Friday, August 20, 2010

*#@&&!!! CRABGRASS!

Crabgrass: “Mother Nature, What a bountiful crop you've produced this year!” The summer annual Digitaria sanguinalis or Crabgrass seems to have taken over the world this year when compared to previous years and our two golf courses offered no resistance to this yearly pest invasion.

There are two reasons for this. First is that we had an early warm spring this year that put plant growth two to three weeks ahead of normal when comparing growing degree days with those of other years. If your lawn has a severe crabgrass problem this year, your preventative control measures may have been put down too late to control germination. Mistiming of an application was easily done this year. Secondly, we’ve had warm and humid conditions for weeks on end, ideal conditions that allowed the plant to grow exponentially this year. Also, severe diseases removed vast amounts of Annual Bluegrass (Poa annua) from the turf creating voids that were rapidly filled by this adventitious plant whose seeds can lay dormant in the soil for decades.

Notice the lack of traffic tolerance of the crabgrass plant under the constant pounding of the beverage cart multiple trips over the same tracks.
Now the question I ponder is do I aerify Tri City fairways this fall through the extensive patches of Crabgrass with the knowledge that there are billions of seeds on stalks ready to fall into these newly made growth chambers? I’m coupling this with the knowledge that this is an annual plant and that any seed that would happen to germinate this fall should be killed by the first frost. In the first photo you can clearly see the crabgrass follows the contour lines of a fairway cut that is much closer to the ground.  Was this caused by repeated fall aerifcations? (Answer “yes” to aerification this fall as this weed seed germinates in the spring. Better to have open holes now over next spring if the turf is weak. Also this is a good time to interseed your turf with desirable seed grasses allowing them the time to become established before winter hopefully with enough growth that they can grow and shade out any crabgrass poised to germinate next spring.)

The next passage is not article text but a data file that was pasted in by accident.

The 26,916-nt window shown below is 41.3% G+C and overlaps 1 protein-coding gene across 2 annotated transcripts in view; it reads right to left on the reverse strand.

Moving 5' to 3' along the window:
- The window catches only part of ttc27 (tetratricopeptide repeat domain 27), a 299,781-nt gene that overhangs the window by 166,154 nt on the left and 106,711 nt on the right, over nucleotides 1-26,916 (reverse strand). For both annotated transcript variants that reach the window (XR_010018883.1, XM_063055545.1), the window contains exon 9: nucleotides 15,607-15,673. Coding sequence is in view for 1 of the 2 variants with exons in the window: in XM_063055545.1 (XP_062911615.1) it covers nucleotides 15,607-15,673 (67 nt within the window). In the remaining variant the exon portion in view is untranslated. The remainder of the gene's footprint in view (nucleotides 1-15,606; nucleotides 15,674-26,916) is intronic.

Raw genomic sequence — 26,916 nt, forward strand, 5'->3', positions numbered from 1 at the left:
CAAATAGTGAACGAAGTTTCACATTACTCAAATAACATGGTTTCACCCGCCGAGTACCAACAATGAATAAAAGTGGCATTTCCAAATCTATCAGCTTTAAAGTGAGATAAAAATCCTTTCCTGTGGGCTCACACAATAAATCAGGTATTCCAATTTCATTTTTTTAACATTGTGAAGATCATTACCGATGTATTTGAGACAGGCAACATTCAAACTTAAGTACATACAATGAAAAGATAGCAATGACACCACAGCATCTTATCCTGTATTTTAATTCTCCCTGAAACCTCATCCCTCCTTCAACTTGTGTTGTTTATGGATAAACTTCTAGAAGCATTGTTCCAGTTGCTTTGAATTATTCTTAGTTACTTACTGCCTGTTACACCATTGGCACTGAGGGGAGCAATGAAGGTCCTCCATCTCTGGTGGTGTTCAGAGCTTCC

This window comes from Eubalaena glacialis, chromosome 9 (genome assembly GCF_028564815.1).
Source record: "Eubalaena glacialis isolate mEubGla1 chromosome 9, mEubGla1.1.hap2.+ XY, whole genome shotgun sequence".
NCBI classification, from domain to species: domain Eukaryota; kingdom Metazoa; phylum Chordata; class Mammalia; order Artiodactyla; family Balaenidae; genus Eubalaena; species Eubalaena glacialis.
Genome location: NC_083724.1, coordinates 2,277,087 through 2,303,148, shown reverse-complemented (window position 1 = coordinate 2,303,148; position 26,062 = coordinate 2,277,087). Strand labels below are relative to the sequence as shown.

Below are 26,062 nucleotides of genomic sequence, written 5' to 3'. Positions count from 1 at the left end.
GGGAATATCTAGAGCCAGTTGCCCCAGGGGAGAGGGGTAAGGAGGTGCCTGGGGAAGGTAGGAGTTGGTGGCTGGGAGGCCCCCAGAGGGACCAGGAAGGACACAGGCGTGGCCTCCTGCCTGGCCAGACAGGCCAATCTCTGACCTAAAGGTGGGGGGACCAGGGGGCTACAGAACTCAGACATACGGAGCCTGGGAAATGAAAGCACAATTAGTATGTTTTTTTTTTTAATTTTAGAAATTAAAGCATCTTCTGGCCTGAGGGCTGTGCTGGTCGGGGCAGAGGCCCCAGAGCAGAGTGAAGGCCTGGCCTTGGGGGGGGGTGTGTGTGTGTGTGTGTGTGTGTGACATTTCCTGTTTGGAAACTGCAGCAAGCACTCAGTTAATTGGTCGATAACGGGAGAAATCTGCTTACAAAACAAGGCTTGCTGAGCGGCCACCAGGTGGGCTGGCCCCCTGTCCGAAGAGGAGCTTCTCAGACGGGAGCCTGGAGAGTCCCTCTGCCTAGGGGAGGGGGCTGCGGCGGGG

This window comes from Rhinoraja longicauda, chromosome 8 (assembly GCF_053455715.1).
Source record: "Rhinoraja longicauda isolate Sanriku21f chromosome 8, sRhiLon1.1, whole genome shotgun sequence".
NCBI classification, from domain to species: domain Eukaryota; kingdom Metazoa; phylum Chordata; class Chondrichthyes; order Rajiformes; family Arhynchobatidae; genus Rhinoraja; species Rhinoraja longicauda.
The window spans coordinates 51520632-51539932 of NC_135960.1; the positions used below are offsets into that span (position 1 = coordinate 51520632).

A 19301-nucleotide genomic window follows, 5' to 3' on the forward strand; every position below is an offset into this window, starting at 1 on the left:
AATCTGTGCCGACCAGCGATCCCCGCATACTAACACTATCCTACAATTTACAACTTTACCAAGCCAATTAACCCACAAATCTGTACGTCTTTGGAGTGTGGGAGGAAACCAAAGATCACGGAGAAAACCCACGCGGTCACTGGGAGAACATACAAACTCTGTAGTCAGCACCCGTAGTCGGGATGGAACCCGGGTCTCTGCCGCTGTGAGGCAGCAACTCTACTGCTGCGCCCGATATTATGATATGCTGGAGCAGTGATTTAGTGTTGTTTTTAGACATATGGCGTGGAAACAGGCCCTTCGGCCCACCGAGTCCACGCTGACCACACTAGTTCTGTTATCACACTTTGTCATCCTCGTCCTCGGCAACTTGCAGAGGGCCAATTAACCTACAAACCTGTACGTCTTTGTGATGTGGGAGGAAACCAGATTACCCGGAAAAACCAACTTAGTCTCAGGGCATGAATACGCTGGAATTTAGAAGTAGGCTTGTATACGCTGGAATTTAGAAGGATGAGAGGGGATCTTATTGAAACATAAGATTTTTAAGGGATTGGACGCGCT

Hopefully future budgets will allow the purchase of herbicides necessary to prevent spring germination or post emergence of this weed.

Speaking of crabgrass, in the photo below is a trial experiment using never before planted and I mean in the world planted "Round up Ready Ryegrass." 

We are experimenting to see if we can establish a combination of Ryegrass and low mow Bluegrass on Tri City fairways as a means of creating better fairway playing conditions there.  Once established, we should be able to remove and control all grass and broadleafed weeds with a single application of Round up at a low cost to the budget.